“The meaning of backcountry — what it should be — is highly contested,” says Kevin Hague, “and I think that nowadays, given that deer may well be having a still-more profound effect on forest ecosystems than invasive predators, the predominant view would be that it ought not to be a game estate for the few.”
“Part of our culture is the opportunity for anyone to go hunting,” says Hammond. “The fact that a whole bunch of people choose not to, shouldn’t mean that’s necessarily bad.”
“The question is not whether the status quo should continue to exist,” argues Hague. “It clearly should not, because currently, the country’s ecosystems are effectively hostage to the leisure interests of 65,000 people.” Like Hammond, he talks of compromise, which in practice is starting to look like negotiating the removal of four-footed browsers from some sites altogether. “We’ve got all these small remnant bush areas,” says Colin Bishop, “conservation areas and scientific reserves between 200 and 1000 hectares that have deer and pigs and goats in them. There’s a great opportunity to get those browsers out of there and maybe deer fence them. People should be able to experience deer-free areas.”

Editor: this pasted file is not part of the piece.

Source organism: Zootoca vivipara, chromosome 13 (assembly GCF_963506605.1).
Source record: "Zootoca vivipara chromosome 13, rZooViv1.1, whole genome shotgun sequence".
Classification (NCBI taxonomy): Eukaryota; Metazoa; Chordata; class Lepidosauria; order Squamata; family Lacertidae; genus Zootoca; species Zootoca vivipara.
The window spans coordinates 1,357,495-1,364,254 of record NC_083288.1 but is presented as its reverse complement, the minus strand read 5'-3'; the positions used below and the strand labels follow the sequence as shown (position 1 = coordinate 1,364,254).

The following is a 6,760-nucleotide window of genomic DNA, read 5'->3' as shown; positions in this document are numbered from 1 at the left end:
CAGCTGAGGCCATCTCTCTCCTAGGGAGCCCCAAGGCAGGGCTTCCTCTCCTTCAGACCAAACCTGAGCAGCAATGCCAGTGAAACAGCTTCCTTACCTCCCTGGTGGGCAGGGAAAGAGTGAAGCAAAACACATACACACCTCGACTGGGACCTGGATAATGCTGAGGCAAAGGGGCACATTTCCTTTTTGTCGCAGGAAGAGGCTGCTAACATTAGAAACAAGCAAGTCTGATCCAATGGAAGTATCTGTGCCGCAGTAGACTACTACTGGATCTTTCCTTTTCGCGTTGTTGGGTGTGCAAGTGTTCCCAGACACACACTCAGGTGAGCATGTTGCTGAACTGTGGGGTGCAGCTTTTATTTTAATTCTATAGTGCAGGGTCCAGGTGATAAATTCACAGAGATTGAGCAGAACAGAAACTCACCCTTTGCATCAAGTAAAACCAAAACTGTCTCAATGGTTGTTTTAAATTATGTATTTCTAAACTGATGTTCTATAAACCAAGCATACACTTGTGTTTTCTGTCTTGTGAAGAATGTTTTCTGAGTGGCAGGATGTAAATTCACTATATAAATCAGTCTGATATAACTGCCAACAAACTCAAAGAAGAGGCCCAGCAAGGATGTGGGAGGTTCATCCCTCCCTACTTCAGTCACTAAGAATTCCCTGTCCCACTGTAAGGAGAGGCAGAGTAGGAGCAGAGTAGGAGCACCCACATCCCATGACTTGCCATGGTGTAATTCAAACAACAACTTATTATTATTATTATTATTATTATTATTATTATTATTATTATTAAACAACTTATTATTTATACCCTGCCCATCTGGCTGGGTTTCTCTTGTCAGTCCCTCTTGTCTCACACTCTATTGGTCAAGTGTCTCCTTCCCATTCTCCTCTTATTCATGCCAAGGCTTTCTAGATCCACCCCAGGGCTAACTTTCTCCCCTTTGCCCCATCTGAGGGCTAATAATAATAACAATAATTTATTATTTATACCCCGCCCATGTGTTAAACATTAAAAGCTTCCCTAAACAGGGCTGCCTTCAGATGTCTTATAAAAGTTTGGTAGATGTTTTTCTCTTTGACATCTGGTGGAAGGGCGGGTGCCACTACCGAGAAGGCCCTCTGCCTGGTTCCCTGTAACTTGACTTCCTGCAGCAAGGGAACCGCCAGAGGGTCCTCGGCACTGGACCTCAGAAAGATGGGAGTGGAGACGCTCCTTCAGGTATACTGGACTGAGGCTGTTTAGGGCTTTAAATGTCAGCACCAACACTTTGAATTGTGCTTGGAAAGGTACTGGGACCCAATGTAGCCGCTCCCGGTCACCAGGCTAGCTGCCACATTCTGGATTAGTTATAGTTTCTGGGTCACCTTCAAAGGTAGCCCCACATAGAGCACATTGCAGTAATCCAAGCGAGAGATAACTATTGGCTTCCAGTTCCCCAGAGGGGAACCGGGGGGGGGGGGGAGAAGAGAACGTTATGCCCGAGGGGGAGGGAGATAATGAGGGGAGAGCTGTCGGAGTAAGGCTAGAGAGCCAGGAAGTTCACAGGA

“I’d love it if we didn’t have pigs and deer,” says Tame Malcolm, “that we could focus on hunting our native species, as we once did. That would be the ultimate long-term goal.”
The conspiracy theorists on the hunting forums may be right — for all the wrong reasons. If PF2050 achieves its 2025 milestone, and possums are banished from the forest for good, people might have reason to wonder why, then, we should continue to tolerate other introduced browsers. As they come to appreciate what advances in pest control technology could make possible, as they see the forests begin to heal, the crosshairs of public concern might well land on deer, and pigs, and goats.
The status quo isn’t serving us well. It needs renegotiating, and Te Koiroa o te Koiora offers a chance to begin.
- Kerr, G.N. and Abell, W., 2014, Big game hunting in New Zealand – Per capita effort,
- Sport New Zealand, 2015. Sport and Active Recreation in the Lives of New Zealand Adults.
Ways to engage
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For a good overall summary of the key points of the Te Koiroa O Te Koiora discussion document, see Scoop’s Explainer on the NZBS here and Co-editor Ian Llewellyn’s discussion of the National Policy Statement for Indigenous Biodiversity (NPSIB) here. Also check out Scoop’s Biodiversity Full Coverage page here.
You can also learn more about the DOC-led public engagement process, including events around New Zealand here.